Wednesday , September 22 2021
Home / National News / Are daily COVID press conferences doing their job?

Are daily COVID press conferences doing their job?

In today’s Examine: Is a news conference lasting for hours, much of it antagonistic between journalists and politicians, really the best way to communicate public health messages?

Communicating during emergencies

Perhaps the best place to start is the oft-forgotten actual plan Australia has for pandemics. It has a whole chapter on how governments should communicate.

Be open. Be accurate. Communicate uncertainty. Keep people informed, and give them tools to reduce their own risk. Build and maintain public trust.

That last one is key. Studies show a strong association between trust in government and people actually doing what the government asks of them: wear masks, wash hands, social distance. There’s even some early evidence suggesting countries that trusted their governments more ended up with fewer dead people in the pandemic.

“Your absolute key goal is to generate and sustain public trust,” says Dr Claire Hooker, a University of Sydney researcher who has published on COVID-19 risk communication. “The quality of a pandemic response, the ability of any leader to get everybody to work together – the only way you can do effective pandemic management – is highly dependent on public trust.”

Effective emergency communication generates trust between the people who are speaking and those listening. Are our daily press conferences really doing that?

Yes and no, says Dr Barbara Ryan, who chairs the communications group Emergency Media and Public Affairs.

Credit:Dyson

The problem, she says, is the press conferences are a double-edged sword for the politicians who front them.

A daily news conference is necessary to maintain trust in government. But for career politicians the temptation to be a politician at a daily news conference is great. To get defensive. To spin. To engage in political messaging.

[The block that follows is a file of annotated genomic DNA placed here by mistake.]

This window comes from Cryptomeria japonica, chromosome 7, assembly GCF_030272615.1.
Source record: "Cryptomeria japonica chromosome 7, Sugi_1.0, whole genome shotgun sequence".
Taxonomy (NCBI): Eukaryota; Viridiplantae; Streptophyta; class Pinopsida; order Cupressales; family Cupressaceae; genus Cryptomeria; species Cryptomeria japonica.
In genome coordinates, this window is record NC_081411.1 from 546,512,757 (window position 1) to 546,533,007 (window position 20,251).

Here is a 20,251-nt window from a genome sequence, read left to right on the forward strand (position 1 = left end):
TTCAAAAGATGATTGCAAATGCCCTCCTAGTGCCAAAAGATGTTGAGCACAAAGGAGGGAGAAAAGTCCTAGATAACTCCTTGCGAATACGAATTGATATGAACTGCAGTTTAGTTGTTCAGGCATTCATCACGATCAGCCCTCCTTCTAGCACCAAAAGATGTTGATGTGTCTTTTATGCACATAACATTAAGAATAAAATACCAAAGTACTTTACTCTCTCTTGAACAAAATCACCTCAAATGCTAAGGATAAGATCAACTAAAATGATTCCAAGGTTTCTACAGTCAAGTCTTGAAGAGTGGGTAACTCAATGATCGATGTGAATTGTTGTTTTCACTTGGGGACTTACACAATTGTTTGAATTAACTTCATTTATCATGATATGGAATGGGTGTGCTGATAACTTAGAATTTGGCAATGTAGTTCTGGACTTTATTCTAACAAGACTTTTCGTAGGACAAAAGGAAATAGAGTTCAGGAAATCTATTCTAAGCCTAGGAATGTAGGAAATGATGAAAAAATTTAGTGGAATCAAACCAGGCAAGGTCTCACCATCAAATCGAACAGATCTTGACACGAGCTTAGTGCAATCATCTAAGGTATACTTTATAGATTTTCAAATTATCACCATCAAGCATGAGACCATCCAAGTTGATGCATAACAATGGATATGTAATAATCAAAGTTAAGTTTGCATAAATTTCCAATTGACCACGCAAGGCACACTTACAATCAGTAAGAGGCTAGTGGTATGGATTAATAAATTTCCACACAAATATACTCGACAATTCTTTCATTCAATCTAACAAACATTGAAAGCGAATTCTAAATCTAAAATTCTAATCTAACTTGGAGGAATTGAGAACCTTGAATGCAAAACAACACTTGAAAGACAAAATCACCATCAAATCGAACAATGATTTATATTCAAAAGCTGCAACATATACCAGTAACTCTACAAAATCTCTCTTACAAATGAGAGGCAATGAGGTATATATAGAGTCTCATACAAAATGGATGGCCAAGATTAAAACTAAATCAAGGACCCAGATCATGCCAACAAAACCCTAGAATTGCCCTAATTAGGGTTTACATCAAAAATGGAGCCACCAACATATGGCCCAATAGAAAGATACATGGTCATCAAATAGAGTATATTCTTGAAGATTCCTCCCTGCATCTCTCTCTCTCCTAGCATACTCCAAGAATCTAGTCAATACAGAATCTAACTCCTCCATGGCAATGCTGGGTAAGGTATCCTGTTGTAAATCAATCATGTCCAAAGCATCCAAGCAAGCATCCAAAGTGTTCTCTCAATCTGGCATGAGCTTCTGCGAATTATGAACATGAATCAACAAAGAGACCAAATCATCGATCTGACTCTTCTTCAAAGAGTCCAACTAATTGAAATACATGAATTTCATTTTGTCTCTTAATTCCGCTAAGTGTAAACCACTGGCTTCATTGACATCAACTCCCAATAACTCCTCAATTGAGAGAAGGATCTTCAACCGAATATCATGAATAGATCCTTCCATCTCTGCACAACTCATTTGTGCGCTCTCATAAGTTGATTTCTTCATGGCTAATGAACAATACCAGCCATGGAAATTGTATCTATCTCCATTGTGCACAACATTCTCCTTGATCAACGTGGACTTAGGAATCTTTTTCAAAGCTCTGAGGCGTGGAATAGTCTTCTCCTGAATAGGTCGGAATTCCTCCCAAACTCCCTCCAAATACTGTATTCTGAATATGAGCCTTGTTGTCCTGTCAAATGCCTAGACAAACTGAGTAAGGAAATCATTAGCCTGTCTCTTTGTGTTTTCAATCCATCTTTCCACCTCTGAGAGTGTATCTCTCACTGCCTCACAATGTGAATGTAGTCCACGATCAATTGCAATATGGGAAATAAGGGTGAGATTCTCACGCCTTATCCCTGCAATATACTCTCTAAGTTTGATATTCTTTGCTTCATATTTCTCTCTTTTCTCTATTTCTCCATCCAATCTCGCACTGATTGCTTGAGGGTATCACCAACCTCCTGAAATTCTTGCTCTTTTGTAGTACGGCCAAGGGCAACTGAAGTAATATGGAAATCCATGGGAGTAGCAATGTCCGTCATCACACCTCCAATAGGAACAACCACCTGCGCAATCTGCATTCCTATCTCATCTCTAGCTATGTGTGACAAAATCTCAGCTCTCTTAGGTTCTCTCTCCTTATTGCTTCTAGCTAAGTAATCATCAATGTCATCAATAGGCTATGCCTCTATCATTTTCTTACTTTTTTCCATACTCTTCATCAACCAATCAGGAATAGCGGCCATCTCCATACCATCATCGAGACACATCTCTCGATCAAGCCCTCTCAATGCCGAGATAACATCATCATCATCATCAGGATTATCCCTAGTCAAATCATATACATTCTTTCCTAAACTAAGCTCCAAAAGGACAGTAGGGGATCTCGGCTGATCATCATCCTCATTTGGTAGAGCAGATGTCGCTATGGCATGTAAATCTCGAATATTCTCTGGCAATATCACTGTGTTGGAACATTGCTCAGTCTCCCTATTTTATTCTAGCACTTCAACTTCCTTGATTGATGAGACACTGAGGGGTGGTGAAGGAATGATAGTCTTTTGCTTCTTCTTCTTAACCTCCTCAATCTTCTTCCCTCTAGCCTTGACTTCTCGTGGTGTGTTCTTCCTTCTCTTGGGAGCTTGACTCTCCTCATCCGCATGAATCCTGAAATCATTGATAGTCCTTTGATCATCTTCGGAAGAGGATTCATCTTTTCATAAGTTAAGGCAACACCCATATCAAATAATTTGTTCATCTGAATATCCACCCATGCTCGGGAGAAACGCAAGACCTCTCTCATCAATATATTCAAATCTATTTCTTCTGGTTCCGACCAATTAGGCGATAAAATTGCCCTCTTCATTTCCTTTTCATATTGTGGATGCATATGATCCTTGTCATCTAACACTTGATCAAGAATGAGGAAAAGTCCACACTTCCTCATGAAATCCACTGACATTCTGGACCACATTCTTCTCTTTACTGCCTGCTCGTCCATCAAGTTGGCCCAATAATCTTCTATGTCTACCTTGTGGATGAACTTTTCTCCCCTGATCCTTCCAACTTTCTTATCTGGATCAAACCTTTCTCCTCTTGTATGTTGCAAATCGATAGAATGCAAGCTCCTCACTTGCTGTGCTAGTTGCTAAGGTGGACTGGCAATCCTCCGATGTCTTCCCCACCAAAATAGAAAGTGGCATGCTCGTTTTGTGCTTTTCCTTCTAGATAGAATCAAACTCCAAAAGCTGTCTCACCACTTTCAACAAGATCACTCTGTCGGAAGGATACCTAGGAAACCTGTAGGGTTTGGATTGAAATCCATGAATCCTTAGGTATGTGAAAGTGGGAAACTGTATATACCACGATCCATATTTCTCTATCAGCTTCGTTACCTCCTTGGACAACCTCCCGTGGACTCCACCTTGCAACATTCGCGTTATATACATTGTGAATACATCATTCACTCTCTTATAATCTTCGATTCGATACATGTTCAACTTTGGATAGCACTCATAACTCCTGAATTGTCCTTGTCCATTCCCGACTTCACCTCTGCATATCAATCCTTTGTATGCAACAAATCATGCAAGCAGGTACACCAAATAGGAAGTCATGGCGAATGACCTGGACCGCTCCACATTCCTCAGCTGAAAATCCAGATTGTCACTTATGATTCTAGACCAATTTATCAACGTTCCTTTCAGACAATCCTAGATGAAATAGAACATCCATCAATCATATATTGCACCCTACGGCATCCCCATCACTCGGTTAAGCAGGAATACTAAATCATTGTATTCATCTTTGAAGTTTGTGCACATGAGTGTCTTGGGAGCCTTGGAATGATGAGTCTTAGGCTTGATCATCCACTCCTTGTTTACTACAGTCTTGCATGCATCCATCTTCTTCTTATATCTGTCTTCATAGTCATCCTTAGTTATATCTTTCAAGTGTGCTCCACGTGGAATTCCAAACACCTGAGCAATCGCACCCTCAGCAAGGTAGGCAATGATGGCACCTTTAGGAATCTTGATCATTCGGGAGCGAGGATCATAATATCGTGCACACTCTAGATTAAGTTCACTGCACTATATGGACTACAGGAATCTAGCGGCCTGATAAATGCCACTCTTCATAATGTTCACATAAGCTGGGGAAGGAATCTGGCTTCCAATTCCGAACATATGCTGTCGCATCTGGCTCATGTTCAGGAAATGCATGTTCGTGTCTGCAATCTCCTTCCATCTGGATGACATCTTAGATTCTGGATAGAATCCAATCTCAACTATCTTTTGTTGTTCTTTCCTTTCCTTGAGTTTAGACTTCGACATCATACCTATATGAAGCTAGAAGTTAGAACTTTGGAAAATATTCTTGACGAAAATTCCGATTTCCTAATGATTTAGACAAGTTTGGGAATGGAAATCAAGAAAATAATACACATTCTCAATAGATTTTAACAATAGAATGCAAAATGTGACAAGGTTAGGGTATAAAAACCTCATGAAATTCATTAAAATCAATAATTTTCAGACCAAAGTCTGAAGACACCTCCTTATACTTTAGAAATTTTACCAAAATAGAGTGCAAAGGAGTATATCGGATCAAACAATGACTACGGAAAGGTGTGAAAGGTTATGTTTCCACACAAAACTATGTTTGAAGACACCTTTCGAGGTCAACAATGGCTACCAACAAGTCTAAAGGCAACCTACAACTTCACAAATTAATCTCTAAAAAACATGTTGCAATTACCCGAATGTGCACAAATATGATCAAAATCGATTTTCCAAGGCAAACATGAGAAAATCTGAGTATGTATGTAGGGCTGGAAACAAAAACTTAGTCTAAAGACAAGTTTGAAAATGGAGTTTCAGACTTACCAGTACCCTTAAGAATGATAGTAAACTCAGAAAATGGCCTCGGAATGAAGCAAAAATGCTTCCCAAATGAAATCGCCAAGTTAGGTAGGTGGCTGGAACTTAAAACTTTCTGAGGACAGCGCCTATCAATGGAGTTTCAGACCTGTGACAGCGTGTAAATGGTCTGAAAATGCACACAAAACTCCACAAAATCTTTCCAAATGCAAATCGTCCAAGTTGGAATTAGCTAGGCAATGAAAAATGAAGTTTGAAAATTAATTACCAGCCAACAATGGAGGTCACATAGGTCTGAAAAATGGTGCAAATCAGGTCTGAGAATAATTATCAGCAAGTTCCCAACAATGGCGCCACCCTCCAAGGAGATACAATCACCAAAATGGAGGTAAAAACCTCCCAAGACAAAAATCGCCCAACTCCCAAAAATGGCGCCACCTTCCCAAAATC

These political imperatives directly conflict with pandemic communication goals of openness, accuracy and trustworthiness.

“Gladys introduces the political element straight up – and then encourages the news conference to become a political forum,” said Dr Ryan. “When that happens, the clarity and honesty that’s really required in this type of communication gets lost.

“Because health is traditionally a source of lots of anxiety for politicians, the crisis mentality has transferred over to their daily communications – so they are very defensive.”

Not everyone agrees. Dr Hooker points out that the best way to judge risk communication is to look at how well we have done during the pandemic. Our low death toll suggests we have done pretty well; researchers analysing Prime Minister Scott Morrison’s press conferences came away similarly impressed.

At its most basic, a daily news conference allows journalists to scrutinise elected officials. This is important.

“We are, in some senses, living in an autocracy with our normal expectations of civil liberties and human rights suspended in order to address the crisis. The need for accountability at such times is even higher than usual,” says Dr Margaret Simons, an honorary principal fellow at the Centre for Advancing Journalism at the University of Melbourne. Dr Simons is a firm supporter of the ongoing need for press conferences.